When Philippe Coutinho signed for Liverpool FC back in January 2013, not only did it signal the arrival of “a proper Brazilian” at the club, but also the belated arrival of a proper Number 10.
Not since the halcyon days of the ‘80s, when a certain John Barnes graced the Anfield turf with 10 on his back, has a player seemed more befitting of the game’s most symbolic number for the red half of Merseyside.
Of course, Barnes was primarily a winger during his imperious best with Liverpool, however the magic that twinkled in his toes, accompanied by his sublime technique and vision, was more akin to the great playmakers who dominated the Europe during that time.
And apart from Luis Garcia’s all too brief stint as an authentic 10 (when used as such by Rafa Benitez – primarily in European fixtures), players in the playmaking mould who have bewitched the Kop down the years have tended to wear the club’s iconic number 7 shirt – Dalglish, Beardsley, McManaman – whilst another exception, Finnish fantasista, Jari Litmanen (criminally underused during his even briefer stay on Merseyside), chose to wear number 37 (3+7=?) as his favoured 10 was occupied by…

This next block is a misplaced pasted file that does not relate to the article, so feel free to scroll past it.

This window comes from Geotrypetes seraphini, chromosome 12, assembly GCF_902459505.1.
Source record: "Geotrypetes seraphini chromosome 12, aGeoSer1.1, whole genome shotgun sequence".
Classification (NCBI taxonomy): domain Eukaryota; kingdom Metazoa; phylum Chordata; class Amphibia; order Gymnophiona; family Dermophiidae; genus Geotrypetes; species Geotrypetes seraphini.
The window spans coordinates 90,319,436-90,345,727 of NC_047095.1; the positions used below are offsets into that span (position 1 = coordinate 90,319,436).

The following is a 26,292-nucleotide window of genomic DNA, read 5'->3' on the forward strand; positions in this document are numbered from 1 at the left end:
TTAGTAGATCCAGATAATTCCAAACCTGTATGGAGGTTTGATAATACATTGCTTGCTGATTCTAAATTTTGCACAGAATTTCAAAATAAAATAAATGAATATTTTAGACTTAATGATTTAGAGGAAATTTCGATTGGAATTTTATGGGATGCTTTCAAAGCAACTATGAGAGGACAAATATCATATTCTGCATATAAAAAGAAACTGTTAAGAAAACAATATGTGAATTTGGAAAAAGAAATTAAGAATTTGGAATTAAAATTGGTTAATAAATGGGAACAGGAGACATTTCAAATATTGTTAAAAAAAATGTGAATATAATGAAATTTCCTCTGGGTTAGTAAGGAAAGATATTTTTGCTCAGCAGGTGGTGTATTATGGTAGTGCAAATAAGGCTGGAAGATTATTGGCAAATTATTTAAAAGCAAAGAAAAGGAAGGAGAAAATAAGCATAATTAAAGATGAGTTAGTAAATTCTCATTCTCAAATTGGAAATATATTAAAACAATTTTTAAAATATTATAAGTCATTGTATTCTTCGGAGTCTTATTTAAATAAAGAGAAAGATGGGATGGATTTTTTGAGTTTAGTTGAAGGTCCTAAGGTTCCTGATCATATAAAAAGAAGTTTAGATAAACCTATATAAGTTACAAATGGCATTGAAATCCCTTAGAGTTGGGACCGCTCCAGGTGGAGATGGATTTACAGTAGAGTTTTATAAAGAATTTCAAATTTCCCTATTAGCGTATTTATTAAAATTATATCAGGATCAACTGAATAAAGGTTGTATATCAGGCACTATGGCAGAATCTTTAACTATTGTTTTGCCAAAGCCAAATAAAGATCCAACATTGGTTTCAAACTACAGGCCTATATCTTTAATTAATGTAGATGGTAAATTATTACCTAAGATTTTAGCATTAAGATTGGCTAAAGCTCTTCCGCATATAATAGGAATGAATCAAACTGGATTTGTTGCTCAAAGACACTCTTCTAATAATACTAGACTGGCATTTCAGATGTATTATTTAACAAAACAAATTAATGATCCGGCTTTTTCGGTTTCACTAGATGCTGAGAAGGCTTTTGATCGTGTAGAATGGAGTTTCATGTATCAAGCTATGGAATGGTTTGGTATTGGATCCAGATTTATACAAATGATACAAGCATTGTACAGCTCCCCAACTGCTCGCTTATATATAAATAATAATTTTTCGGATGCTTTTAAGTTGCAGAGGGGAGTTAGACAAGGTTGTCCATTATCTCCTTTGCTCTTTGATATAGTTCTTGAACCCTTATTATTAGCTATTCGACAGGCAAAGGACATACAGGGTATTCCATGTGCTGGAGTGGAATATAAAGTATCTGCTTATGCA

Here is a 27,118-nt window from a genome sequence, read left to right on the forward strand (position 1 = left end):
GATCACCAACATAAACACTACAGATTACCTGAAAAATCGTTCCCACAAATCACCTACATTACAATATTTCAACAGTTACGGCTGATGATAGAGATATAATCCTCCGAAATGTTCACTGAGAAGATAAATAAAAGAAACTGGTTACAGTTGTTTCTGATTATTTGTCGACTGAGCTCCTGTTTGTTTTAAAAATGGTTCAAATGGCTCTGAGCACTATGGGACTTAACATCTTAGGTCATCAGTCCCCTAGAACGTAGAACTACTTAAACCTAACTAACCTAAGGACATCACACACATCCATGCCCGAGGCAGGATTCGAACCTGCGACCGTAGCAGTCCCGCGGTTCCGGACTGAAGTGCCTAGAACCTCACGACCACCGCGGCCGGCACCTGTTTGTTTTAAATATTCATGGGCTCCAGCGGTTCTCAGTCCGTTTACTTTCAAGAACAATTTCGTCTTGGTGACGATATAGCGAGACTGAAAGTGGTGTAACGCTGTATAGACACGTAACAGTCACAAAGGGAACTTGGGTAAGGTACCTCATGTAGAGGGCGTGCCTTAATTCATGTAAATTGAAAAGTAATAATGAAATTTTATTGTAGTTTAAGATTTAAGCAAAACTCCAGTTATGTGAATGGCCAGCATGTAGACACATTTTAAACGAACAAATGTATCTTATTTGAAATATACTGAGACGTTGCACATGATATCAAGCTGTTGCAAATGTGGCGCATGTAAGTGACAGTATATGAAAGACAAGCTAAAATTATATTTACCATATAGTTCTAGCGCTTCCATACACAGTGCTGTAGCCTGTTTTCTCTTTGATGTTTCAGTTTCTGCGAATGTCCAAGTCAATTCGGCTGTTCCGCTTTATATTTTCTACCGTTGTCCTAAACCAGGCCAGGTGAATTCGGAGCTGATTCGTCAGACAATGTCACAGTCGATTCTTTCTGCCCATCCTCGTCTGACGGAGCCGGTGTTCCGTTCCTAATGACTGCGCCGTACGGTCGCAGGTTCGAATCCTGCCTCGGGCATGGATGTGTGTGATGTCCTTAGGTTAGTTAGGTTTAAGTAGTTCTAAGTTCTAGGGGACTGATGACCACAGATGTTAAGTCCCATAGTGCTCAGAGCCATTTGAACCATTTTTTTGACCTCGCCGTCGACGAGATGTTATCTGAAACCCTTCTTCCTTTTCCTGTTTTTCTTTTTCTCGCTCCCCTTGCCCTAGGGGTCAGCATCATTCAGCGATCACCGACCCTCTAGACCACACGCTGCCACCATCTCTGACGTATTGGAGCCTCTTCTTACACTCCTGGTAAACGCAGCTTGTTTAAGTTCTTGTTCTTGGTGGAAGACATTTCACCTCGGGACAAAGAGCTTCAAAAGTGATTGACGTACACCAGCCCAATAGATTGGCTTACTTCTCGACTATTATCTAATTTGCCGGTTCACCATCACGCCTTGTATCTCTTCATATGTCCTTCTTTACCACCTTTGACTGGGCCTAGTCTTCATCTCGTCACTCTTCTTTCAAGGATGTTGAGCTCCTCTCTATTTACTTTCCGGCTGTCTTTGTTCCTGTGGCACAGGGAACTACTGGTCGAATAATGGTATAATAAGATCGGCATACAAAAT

Michael Owen shone wearing the Reds’ number 10 as one of the most feared strikers in Europe, whilst the less said about Andriy Voronin, the better. However, Liverpool’s fans perhaps witnessed their biggest false dawn when the ‘mercurial’ Joe Cole arrived on a free transfer and took the vacant shirt number. Here, at last, was a proper playmaker…or so they thought.
With Cole’s long overdue (and expensive) departure – after providing, well not very much – Liverpool fans clamoured for a player who would finally deliver the goods in a role their team seemingly cried out for. I’d asked Brendan Rodgers if a Number 10 was a priority purchase ahead of the January 2013 transfer window, and the LFC manager replied:
You’re spot on, 150%. That’s a priority for me…that clear, creative, top number 10. If the right one’s available I would like to think that we would be in the market [for him]. But that’s certainly an area I believe can help us.